In her memoir, Priestdaddy, Patricia (Tricia) Lockwood’s father is a walking “exception to the rules.” He is, in fact, a priestdaddy. He was a Lutheran minister when he married Tricia’s mother, who is Catholic. Subsequently he converted to Catholicism, and the Vatican allowed him to become a priest. So he is not just a father, who wears nothing but worn out boxers around the house, he is also a Father, who wears nothing but worn out boxers around the house. “All fathers believe they are God, and I took it for granted that my father especially believed it.” Her view of motherhood is more earthly. “A mother, as I understood it, was someone who was always trying to give you sixty dollars.” Her father believes in clear rules and boundaries – for other people. Her mother has never seen a boundary – not even on a map.
When 19 year old Tricia meets Jason online, they become fast friends. So fast that Jason soon shows up to take her away. As is typical, her father disappears “upstairs to fondle his guns and drink cream liqueurs.” Her mother is convinced Tricia will be found murdered on the roadside. But Tricia is unconcerned, because it turns out Jason is tall. And she has always trusted tall men.
Surprisingly, the relationship does not end with murder (maybe there is something to this tall man thing). They eventually are married by her father; however, health issues and a lack of money mean Tricia and Jason must move back in with her parents after leaving 12 years earlier. That is where this raucous and hilarious story starts.
And while there is much humor, there is trauma too. When she was in her teens, Tricia was raped by a family friend. Years later, she wrote an incredible poem, Rape Joke, about this horrific event. The poem went viral and contributed mightily to establishing her as a successful and respected (not always the same) writer. However, that is in the future. The rape, and everything that happens immediately thereafter, is soul crushing.
When she is examined by a pro-life doctor (the only kind her parents would allow), he tells her in a voice without charity or sympathy: “well, now you’ve learned that you can’t trust everyone, can you?” So that’s less than helpful. Plus, is it necessary to be raped to learn that lesson? Couldn’t we just learn it when (inevitably) a friend borrows $5.00 and never pays it back?
Her personal trauma aligns with the global trauma of the Catholic Church’s child sex abuse scandal. As with Tricia, the abusive treatment continues well after the children are raped by priests. Her father is moved from church to church to “heal” the community after a priest accused of sexual misconduct is transferred to a different parish. Her father is either unaware or refuses to see that he is being used to help the church cover-up of the scandal. When Tricia meets the bishop, who will later go to prison for shielding pedophile priests, she sees “[t]he compassion in [his] face, that flowed toward the sinner and never the sinned-against, that forgave before justice had even been meted out.” This is a recurring theme. Where is the empathy for the victims? Why is it reserved only for the powerful and/or corrupt? Why is the reporter revealing the rot discredited as if “publication of the facts is the real crime?” Would we sue a building inspector for telling the residents that the foundation is crumbling and the building about to collapse? Actually, yeah, we probably would.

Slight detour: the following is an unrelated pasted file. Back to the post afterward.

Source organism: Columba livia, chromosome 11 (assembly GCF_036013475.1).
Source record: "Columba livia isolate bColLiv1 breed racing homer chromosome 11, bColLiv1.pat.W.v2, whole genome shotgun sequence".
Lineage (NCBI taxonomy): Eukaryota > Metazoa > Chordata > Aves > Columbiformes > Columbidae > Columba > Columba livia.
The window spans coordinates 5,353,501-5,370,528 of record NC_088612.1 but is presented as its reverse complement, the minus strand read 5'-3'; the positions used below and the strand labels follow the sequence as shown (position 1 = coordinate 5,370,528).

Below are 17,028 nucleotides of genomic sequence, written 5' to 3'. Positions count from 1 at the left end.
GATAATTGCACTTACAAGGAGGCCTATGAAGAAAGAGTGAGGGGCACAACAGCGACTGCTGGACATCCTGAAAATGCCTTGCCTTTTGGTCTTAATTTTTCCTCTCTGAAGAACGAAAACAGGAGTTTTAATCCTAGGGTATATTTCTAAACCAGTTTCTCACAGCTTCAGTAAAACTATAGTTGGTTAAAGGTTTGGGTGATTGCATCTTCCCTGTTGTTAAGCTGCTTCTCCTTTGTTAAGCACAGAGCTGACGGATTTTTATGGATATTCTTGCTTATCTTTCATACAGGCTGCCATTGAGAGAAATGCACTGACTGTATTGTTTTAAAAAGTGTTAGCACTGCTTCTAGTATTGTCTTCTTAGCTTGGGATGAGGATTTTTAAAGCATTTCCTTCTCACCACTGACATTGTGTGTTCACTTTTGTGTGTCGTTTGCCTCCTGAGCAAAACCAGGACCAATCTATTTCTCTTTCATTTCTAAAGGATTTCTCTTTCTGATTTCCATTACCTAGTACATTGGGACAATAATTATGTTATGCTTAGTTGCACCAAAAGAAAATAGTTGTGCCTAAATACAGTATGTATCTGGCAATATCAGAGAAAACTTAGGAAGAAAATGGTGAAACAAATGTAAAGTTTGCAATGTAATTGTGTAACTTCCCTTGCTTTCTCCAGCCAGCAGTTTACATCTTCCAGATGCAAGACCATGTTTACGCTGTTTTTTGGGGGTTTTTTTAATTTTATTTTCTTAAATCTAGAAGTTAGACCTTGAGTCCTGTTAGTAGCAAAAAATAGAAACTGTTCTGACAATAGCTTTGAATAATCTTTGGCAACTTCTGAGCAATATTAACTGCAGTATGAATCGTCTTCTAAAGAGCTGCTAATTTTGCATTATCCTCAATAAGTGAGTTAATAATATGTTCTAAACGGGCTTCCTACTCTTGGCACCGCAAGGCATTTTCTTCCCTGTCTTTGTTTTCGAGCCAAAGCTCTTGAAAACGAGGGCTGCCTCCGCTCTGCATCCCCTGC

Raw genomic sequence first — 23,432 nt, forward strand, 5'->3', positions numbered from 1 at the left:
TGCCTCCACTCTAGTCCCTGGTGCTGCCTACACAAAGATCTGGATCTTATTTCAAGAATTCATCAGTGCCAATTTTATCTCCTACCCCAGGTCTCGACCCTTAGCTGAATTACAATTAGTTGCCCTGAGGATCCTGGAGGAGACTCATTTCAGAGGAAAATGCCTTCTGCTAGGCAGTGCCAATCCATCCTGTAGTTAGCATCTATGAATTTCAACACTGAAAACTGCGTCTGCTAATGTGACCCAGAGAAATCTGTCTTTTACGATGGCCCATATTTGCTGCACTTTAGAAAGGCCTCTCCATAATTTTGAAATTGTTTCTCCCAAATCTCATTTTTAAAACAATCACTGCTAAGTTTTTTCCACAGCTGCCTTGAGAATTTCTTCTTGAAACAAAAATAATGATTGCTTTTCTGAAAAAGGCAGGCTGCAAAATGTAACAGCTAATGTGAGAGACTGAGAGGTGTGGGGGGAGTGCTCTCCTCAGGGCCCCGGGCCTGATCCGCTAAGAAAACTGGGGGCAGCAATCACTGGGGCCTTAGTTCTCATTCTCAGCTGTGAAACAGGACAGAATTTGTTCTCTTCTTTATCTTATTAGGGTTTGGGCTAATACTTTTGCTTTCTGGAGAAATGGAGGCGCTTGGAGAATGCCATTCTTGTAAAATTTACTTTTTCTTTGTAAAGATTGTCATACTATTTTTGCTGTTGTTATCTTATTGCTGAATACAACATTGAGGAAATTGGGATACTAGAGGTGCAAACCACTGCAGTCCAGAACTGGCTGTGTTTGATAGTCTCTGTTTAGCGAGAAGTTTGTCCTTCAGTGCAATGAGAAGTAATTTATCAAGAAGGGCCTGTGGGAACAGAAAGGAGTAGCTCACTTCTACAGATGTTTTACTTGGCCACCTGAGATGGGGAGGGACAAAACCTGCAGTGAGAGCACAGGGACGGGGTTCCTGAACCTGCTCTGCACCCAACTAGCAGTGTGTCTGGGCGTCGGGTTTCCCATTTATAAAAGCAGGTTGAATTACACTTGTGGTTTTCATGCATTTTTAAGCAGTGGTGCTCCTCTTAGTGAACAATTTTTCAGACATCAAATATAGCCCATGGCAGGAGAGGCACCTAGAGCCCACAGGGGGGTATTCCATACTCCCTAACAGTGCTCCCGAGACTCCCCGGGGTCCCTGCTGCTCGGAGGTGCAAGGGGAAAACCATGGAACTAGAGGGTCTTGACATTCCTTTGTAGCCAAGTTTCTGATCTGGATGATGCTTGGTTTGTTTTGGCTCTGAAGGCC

As with any good memoir (and this is an excellent one), the narration of specific life events (no matter how interesting) is secondary to the search for meaning. “Part of what you have to figure out in life is, who would I be if I hadn’t been frightened? What hurt me, and what would I be if it hadn’t?” Would Tricia be so intellectually curious and honest? Perhaps. Would she be as irreverent and funny? Maybe. Would she be such an insightful and powerful writer? Would she know exactly where to punch us so that all the air runs out of our lungs screaming “what just happened?” We suspect the answer is . . . . Well, fortunately, our suspicions don’t matter here.
This book is a delight. Where Tricia could have been bitter and cynical, she is loving and kind. But most of all she is honest. It is quite a feat. Despite being raped. Despite trying to commit suicide. Despite being unable to get pregnant. Despite having a narcissistic, remote, and strange father, this strong, sarcastic, independent, thoughtful, and deeply-funny person is able to simply and wonderfully conclude “I understand that what I have is enough.” We wish the same for ourselves and for you.
Alison Wonderland, Chief Editor and Adjunct Professor for Student Loans